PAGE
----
An absence of purpose.
If there are readers out there that have wondered at my absence these past few months, I was collecting new thoughts from new changes and new challenges.
It’s amazing how the concept of ‘home’ can surface in more than just as your dwelling of residence. Even then, the place you live is not necessarily ‘homely’. You don’t always feel at ease, safe and secure in your abode, or with your housemates. There are different places and people I feel at home with, even streets, parks and rivers. One thing I have struggled to find since the passing of my beloved mum is the place I reside to have that feeling of ‘home’. A sense of feeling safe, at ease, settled. Yes, this was a spiritual, emotional and mental residence I have been continuously working on within myself, but also of a literal sense. I required a residence that I felt ‘at home’ in. Retrospectively I realise that so much of this came down to my inner quest, I nevertheless spent a decade uneasy. I tried to dress up my surroundings but to no avail. I pretended to cook for myself and keep a domestic life, but I could see no point in doing so. I was constantly ready for the next event to necessitate another move to spring up from nowhere.
I eventually found it, a little piece of paradise that was my own home, and moving from it after nearly three years was my own choice. I found it here, too, in the wonderful suburb of Coburg. I got to spend three months in an old, dingy house, constantly cold but feeling safe and at peace. I found a routine and also found joy in every moment I walked out into my neighbourhood. My soul has claimed Coburg, and the northern suburbs of Melbourne as a whole, as its spiritual home. It’s funny how, after spending a seemingly infinite amount of years altering and adapting yourself, the moment you feel you can finally take a leap forward and let out that long-held breath is the moment when the world decides to test your assurances. Yet, that doesn’t need to be a bad thing, nor does it need to send you reeling backwards. In fact, sometimes it is just that final bump in the road that is needed to jolt you into place.
The passing of my housemate in Coburg was sudden although, in retrospect, not really surprising. A friend I made earlier this year at ‘school’, we had a friendly and warm dynamic in the old stone house. After being notified of her death, I immediately reverted to fight or flight, and stayed that way for weeks, instantly in crisis over where to go and what to do. The decades of PTSD training my brain had undergone had made it a master of meltdown, yet I still somehow found myself a roof over my head.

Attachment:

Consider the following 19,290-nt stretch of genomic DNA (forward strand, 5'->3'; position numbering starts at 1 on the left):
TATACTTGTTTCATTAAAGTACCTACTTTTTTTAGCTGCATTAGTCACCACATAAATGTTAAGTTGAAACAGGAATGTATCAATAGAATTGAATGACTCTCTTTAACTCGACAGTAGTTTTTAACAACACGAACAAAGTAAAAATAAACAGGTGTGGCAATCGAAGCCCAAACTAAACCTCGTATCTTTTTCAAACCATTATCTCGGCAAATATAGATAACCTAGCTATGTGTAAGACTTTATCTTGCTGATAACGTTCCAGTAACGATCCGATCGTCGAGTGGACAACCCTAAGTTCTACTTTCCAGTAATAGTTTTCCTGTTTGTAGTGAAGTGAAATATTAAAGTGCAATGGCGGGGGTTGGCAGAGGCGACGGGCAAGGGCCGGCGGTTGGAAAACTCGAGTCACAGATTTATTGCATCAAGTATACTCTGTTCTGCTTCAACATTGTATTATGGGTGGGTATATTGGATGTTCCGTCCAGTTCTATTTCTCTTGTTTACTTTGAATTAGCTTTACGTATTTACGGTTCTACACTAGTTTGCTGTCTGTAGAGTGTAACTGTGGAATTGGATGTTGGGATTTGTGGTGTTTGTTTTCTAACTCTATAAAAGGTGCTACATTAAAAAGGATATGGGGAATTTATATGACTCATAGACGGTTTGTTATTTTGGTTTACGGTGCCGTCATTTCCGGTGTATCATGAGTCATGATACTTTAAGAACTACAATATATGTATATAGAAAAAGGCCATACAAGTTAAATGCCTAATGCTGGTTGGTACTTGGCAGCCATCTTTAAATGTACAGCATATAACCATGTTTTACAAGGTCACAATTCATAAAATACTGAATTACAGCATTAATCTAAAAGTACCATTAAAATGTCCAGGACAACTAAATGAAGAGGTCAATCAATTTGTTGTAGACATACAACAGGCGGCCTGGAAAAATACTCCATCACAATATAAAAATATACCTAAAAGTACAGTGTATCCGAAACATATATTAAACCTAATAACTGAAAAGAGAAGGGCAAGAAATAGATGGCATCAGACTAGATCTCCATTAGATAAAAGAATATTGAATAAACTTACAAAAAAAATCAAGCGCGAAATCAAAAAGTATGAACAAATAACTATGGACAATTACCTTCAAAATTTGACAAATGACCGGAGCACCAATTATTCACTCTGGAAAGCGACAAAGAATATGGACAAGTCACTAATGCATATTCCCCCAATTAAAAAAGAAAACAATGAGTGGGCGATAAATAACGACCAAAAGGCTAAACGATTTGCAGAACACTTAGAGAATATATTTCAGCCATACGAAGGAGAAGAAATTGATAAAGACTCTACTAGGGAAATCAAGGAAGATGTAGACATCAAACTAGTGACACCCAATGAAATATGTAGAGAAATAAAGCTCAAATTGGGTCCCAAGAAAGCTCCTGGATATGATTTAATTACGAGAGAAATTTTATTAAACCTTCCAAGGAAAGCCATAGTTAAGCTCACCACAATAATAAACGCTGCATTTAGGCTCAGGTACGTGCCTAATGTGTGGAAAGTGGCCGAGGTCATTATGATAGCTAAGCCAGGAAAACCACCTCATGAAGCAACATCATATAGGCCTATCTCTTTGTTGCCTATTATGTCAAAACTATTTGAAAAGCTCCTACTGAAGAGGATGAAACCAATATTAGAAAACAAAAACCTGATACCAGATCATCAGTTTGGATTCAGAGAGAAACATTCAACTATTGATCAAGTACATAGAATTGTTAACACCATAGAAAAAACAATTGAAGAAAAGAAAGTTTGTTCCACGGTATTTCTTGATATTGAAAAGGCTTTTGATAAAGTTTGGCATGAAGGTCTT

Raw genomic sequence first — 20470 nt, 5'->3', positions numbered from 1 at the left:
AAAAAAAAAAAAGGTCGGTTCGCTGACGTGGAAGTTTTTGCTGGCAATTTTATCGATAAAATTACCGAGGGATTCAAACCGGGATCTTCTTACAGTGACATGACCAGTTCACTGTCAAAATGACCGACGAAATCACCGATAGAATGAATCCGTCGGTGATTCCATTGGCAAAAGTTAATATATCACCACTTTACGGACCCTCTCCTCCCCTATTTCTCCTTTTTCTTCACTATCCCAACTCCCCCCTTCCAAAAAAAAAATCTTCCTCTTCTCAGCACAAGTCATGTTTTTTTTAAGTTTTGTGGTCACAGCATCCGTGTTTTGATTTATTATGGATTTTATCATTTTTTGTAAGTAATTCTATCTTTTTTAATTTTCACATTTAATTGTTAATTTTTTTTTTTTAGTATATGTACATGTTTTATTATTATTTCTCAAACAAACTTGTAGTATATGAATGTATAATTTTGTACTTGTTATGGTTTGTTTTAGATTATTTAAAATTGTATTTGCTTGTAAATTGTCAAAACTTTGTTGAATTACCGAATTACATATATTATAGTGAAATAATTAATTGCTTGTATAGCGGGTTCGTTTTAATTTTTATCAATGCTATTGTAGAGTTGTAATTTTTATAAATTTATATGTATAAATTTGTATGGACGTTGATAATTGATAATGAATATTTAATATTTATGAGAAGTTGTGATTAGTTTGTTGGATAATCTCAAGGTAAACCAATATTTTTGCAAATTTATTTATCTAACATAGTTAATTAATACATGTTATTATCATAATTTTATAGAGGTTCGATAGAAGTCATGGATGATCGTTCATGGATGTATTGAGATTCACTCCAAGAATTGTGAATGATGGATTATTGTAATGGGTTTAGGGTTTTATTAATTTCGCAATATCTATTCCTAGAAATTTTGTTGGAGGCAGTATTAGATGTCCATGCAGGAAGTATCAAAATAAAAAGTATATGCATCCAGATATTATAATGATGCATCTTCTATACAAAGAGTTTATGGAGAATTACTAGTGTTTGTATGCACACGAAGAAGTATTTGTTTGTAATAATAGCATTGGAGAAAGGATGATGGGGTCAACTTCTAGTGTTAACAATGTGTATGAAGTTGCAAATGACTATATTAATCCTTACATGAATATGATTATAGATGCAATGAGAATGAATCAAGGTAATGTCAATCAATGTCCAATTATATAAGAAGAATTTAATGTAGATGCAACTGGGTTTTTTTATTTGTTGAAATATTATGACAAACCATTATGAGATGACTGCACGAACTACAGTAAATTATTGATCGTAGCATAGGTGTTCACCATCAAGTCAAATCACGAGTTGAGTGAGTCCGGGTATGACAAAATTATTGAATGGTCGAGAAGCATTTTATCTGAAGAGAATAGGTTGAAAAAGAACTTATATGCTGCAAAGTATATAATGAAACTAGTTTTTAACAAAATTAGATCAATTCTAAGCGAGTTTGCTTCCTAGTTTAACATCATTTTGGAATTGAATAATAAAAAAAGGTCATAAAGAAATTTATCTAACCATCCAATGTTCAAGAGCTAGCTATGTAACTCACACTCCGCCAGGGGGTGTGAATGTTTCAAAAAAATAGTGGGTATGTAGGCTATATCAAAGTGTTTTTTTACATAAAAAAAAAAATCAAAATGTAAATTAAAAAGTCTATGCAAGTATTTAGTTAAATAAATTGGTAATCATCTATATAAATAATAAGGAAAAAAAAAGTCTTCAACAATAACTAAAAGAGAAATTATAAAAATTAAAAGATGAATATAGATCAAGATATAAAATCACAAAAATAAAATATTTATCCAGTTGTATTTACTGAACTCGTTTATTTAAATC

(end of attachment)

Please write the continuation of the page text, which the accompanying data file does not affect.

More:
And what a roof…
After my freefall of fear, I landed safely on my feet in shoes of cushions… no shockwaves or hard landing. My new home is two bedrooms, quite spacious, and has a cute little courtyard with luscious garden. Most importantly my housemate instantly felt like home. Two weeks felt like two months, two months like two decades. A kindred spirit, we spent my first night in the house laughing until it hurt. She is one more family member I never expected, particularly in such a short amount of time.
She has provided such solid friendship, love, support and laughter in such a short amount of time, and it is hard to believe I haven’t known her forever. In my anxieties about assignments, she has encouraged me without pressure. In my moments of self-doubt, she has pointed out my awesome without being condescending. My chemical imbalances and overall temperament have been more balanced in the four months I’ve lived here, and the calm has been almost surreal.
I may still be terrified of the path I have chosen for myself and may often feel like I’m too old to be single and childless, but I feel like I’m truly home for the first time in years. Whatever happens from here I can handle it from a safe and secure space.